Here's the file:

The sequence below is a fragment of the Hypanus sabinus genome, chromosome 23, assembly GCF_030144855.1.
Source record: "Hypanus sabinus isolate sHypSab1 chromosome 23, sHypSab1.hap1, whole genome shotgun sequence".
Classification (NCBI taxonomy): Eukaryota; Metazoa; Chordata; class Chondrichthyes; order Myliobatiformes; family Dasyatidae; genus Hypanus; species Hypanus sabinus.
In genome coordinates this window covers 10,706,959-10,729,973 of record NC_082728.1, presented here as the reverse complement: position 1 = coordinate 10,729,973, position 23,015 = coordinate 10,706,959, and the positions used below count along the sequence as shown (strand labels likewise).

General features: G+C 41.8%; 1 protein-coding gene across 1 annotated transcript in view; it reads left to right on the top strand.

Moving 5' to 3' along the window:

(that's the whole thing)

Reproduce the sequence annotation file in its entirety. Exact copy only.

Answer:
The sequence below is a fragment of the Hypanus sabinus genome, chromosome 23, assembly GCF_030144855.1.
Source record: "Hypanus sabinus isolate sHypSab1 chromosome 23, sHypSab1.hap1, whole genome shotgun sequence".
Classification (NCBI taxonomy): Eukaryota; Metazoa; Chordata; class Chondrichthyes; order Myliobatiformes; family Dasyatidae; genus Hypanus; species Hypanus sabinus.
In genome coordinates this window covers 10,706,959-10,729,973 of record NC_082728.1, presented here as the reverse complement: position 1 = coordinate 10,729,973, position 23,015 = coordinate 10,706,959, and the positions used below count along the sequence as shown (strand labels likewise).

General features: G+C 41.8%; 1 protein-coding gene across 1 annotated transcript in view; it reads left to right on the top strand.

Moving 5' to 3' along the window: